Follow-up of my previous article about my experience hosting a robotic class in a junior high school. Here is a little wrap-up of the second session.
When I was preparing this second session, I started to write a little memo of the things I wanted to share (a mix of a recap of last session and theoretical introduction!) and some exercise ideas (and proposal of solutions). So I came up with this mini-lesson :
and this list of mini-project ideas:
I printed a dozen copies and came to the class with my stack (and some pride!). I probably dared to picture a group of 12 kids reading the document while nodding in approval and then getting on their machine to execute some of my proposals…
Of course this scenario did not happen at all! The attendees were very excited to see their little robot again (after 2 weeks break) so all they wanted to do was start tinkering with them! After 1 minute most of them were already starting to program and not paying any attention to my little speech about what are the robot “inputs” and “outputs”. So I tried to be as concise as possible and essentially gave up with a “ok, go ahead and enjoy”.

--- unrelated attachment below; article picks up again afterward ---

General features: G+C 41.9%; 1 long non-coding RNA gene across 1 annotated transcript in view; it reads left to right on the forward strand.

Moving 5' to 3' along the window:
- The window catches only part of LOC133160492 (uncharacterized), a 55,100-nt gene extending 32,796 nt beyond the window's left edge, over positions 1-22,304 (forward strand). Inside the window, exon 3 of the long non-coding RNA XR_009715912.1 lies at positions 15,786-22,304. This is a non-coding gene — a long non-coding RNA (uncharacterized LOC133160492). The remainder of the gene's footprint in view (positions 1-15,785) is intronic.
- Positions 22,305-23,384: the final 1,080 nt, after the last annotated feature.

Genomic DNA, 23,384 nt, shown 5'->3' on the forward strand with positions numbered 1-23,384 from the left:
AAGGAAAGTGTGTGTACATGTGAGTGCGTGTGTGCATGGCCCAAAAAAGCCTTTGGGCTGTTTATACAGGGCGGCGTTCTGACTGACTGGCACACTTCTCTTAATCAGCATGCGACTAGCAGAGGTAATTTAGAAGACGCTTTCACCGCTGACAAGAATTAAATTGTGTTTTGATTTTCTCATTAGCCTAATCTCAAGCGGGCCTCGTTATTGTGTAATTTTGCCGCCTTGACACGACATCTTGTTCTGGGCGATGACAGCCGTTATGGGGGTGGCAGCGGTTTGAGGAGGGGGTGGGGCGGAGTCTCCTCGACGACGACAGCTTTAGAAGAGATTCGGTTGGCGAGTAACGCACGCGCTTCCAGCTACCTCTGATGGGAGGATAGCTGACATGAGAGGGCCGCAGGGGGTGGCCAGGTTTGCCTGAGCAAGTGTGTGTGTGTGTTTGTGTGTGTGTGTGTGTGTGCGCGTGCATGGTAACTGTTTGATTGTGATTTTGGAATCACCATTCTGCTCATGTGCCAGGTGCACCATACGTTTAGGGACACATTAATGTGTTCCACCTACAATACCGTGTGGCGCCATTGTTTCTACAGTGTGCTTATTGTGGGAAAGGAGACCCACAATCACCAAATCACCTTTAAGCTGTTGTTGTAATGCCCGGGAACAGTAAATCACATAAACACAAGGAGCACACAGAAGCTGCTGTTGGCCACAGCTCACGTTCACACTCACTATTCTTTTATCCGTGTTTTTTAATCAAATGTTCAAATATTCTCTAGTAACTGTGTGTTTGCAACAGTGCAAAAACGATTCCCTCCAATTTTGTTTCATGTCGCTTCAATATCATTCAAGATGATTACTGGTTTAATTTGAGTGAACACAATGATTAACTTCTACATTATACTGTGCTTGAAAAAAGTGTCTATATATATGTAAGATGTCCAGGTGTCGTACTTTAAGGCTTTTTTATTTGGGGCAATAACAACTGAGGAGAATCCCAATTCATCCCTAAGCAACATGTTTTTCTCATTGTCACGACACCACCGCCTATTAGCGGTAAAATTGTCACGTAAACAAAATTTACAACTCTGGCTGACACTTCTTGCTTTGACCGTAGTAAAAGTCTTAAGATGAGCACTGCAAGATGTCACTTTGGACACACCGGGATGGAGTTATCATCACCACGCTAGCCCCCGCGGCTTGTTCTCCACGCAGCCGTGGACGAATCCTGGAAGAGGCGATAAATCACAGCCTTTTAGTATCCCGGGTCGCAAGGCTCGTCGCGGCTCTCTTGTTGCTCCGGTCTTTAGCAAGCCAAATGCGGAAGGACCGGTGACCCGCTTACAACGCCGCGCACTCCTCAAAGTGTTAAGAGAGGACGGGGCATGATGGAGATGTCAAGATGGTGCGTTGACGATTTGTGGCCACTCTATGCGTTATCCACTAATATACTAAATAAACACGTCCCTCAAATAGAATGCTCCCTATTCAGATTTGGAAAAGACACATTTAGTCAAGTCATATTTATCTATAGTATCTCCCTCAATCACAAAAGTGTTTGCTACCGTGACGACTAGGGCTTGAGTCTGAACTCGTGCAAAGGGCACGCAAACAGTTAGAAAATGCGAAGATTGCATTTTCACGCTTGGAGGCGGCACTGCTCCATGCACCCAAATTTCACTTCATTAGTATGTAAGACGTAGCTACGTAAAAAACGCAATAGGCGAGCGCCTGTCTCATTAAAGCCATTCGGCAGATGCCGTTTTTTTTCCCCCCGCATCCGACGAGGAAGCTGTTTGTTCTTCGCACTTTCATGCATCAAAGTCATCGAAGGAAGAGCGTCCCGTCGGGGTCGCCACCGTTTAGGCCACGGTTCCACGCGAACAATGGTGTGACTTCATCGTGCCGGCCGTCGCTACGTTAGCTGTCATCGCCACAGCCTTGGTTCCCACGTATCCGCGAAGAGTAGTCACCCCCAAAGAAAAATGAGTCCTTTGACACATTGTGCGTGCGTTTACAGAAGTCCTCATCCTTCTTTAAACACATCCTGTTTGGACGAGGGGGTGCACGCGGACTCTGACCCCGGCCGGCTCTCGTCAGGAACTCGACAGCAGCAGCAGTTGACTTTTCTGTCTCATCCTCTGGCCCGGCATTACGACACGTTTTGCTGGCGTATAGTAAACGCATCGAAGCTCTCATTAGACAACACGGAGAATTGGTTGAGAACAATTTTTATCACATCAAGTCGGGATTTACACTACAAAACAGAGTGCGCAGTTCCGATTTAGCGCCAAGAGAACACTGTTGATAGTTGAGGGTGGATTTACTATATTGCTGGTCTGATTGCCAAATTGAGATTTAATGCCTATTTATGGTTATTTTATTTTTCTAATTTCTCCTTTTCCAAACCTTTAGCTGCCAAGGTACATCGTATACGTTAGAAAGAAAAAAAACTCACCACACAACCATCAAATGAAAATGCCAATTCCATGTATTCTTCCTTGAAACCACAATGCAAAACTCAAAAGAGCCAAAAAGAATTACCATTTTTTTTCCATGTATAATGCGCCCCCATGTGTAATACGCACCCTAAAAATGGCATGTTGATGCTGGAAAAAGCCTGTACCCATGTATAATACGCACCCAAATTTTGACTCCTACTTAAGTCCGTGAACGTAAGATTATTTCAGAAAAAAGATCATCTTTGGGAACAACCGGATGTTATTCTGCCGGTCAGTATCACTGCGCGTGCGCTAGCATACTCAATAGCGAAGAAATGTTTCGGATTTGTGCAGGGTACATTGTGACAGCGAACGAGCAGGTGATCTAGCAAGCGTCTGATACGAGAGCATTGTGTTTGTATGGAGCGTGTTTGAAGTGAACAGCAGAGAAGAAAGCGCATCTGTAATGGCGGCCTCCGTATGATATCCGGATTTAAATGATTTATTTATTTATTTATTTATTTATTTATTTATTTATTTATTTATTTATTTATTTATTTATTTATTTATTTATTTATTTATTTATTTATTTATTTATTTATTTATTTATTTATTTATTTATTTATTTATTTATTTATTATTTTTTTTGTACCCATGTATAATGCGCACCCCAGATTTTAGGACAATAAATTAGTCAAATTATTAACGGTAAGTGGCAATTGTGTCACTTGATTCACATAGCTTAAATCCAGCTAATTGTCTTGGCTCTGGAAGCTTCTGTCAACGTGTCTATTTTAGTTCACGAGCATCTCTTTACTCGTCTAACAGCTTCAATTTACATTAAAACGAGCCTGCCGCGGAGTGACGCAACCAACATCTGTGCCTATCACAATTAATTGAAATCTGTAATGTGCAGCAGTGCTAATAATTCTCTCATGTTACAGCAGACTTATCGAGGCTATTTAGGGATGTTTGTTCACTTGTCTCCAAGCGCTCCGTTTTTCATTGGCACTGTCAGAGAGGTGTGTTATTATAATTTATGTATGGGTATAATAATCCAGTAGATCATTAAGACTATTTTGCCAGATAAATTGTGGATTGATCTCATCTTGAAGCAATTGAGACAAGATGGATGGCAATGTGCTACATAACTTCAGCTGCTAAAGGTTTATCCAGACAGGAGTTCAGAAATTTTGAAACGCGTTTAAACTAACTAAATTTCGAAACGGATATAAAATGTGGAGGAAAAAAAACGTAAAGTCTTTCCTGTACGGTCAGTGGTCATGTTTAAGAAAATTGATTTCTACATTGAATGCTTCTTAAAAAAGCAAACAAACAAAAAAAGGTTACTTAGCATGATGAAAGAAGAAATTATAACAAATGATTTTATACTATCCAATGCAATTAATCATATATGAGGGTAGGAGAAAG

Obviously the top-down approach I came up with was not the right one. The essence of this sort of class is to give some tools to a group and let them play, discover, assemble, dissemble etc. That’s quite demanding for the host though because everybody will react differently and answering to their unique/unexpected requests (I am trying to do X and have this problem) will be more complicated than just giving hints for a problem that was asked to the whole group.
Main question I am fighting with about this all pedagogy topic is if I should hope to reach some milestone in term of knowledge or achievement where I could stop and say “ok, now we’ve understood, as a group, the concept of variables/loops/whatever”. Probably not needed.